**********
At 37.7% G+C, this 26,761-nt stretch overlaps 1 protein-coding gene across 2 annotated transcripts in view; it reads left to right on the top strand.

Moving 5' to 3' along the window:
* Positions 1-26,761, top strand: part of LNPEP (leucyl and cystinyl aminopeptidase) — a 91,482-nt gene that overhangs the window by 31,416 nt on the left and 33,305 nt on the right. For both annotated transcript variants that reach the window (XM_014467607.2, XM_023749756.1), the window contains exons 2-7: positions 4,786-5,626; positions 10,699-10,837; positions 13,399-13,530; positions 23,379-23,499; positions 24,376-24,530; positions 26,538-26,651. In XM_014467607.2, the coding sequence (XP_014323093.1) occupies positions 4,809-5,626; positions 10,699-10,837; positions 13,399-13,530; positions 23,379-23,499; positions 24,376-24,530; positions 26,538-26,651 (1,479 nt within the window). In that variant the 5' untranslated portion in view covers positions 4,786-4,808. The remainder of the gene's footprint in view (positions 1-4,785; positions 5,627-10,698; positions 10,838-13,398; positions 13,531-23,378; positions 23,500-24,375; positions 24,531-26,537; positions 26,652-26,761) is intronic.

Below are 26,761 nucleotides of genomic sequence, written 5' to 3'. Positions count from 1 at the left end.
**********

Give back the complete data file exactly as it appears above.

At 37.7% G+C, this 26,761-nt stretch overlaps 1 protein-coding gene across 2 annotated transcripts in view; it reads left to right on the top strand.

Moving 5' to 3' along the window:
* Positions 1-26,761, top strand: part of LNPEP (leucyl and cystinyl aminopeptidase) — a 91,482-nt gene that overhangs the window by 31,416 nt on the left and 33,305 nt on the right. For both annotated transcript variants that reach the window (XM_014467607.2, XM_023749756.1), the window contains exons 2-7: positions 4,786-5,626; positions 10,699-10,837; positions 13,399-13,530; positions 23,379-23,499; positions 24,376-24,530; positions 26,538-26,651. In XM_014467607.2, the coding sequence (XP_014323093.1) occupies positions 4,809-5,626; positions 10,699-10,837; positions 13,399-13,530; positions 23,379-23,499; positions 24,376-24,530; positions 26,538-26,651 (1,479 nt within the window). In that variant the 5' untranslated portion in view covers positions 4,786-4,808. The remainder of the gene's footprint in view (positions 1-4,785; positions 5,627-10,698; positions 10,838-13,398; positions 13,531-23,378; positions 23,500-24,375; positions 24,531-26,537; positions 26,652-26,761) is intronic.

Below are 26,761 nucleotides of genomic sequence, written 5' to 3'. Positions count from 1 at the left end.